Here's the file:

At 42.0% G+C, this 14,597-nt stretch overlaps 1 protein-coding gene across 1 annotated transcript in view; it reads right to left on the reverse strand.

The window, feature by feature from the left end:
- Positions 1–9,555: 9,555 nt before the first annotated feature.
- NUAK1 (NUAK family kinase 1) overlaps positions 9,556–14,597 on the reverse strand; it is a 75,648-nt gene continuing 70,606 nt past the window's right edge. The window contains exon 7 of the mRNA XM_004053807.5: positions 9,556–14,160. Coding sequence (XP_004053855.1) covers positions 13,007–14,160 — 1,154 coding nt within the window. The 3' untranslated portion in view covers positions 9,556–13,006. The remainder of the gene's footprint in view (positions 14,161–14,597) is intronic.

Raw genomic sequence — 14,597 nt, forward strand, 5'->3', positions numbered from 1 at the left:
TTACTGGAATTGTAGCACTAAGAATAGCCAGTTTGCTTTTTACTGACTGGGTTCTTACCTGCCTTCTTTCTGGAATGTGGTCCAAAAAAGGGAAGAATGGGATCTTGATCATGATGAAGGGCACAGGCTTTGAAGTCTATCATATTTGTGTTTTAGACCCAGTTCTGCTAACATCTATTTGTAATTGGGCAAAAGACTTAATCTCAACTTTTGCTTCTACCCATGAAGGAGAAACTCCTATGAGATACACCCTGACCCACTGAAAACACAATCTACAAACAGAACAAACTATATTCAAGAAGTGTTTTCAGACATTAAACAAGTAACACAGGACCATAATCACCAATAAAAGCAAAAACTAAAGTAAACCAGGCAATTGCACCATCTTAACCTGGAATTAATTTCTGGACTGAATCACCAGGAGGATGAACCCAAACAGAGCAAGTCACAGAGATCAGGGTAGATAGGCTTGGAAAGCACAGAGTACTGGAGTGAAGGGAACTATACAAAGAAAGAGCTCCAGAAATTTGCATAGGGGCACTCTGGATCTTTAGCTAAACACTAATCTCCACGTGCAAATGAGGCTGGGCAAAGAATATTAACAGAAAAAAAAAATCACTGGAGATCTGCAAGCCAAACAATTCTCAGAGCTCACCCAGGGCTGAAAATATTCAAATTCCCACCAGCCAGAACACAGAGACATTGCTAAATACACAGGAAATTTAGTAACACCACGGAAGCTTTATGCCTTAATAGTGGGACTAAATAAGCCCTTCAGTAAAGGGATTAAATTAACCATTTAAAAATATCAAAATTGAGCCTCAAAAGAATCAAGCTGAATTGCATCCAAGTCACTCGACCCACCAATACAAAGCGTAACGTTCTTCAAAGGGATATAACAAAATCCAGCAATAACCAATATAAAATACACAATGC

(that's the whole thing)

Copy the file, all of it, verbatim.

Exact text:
At 42.0% G+C, this 14,597-nt stretch overlaps 1 protein-coding gene across 1 annotated transcript in view; it reads right to left on the reverse strand.

The window, feature by feature from the left end:
- Positions 1–9,555: 9,555 nt before the first annotated feature.
- NUAK1 (NUAK family kinase 1) overlaps positions 9,556–14,597 on the reverse strand; it is a 75,648-nt gene continuing 70,606 nt past the window's right edge. The window contains exon 7 of the mRNA XM_004053807.5: positions 9,556–14,160. Coding sequence (XP_004053855.1) covers positions 13,007–14,160 — 1,154 coding nt within the window. The 3' untranslated portion in view covers positions 9,556–13,006. The remainder of the gene's footprint in view (positions 14,161–14,597) is intronic.

Raw genomic sequence — 14,597 nt, forward strand, 5'->3', positions numbered from 1 at the left:
TTACTGGAATTGTAGCACTAAGAATAGCCAGTTTGCTTTTTACTGACTGGGTTCTTACCTGCCTTCTTTCTGGAATGTGGTCCAAAAAAGGGAAGAATGGGATCTTGATCATGATGAAGGGCACAGGCTTTGAAGTCTATCATATTTGTGTTTTAGACCCAGTTCTGCTAACATCTATTTGTAATTGGGCAAAAGACTTAATCTCAACTTTTGCTTCTACCCATGAAGGAGAAACTCCTATGAGATACACCCTGACCCACTGAAAACACAATCTACAAACAGAACAAACTATATTCAAGAAGTGTTTTCAGACATTAAACAAGTAACACAGGACCATAATCACCAATAAAAGCAAAAACTAAAGTAAACCAGGCAATTGCACCATCTTAACCTGGAATTAATTTCTGGACTGAATCACCAGGAGGATGAACCCAAACAGAGCAAGTCACAGAGATCAGGGTAGATAGGCTTGGAAAGCACAGAGTACTGGAGTGAAGGGAACTATACAAAGAAAGAGCTCCAGAAATTTGCATAGGGGCACTCTGGATCTTTAGCTAAACACTAATCTCCACGTGCAAATGAGGCTGGGCAAAGAATATTAACAGAAAAAAAAAATCACTGGAGATCTGCAAGCCAAACAATTCTCAGAGCTCACCCAGGGCTGAAAATATTCAAATTCCCACCAGCCAGAACACAGAGACATTGCTAAATACACAGGAAATTTAGTAACACCACGGAAGCTTTATGCCTTAATAGTGGGACTAAATAAGCCCTTCAGTAAAGGGATTAAATTAACCATTTAAAAATATCAAAATTGAGCCTCAAAAGAATCAAGCTGAATTGCATCCAAGTCACTCGACCCACCAATACAAAGCGTAACGTTCTTCAAAGGGATATAACAAAATCCAGCAATAACCAATATAAAATACACAATGC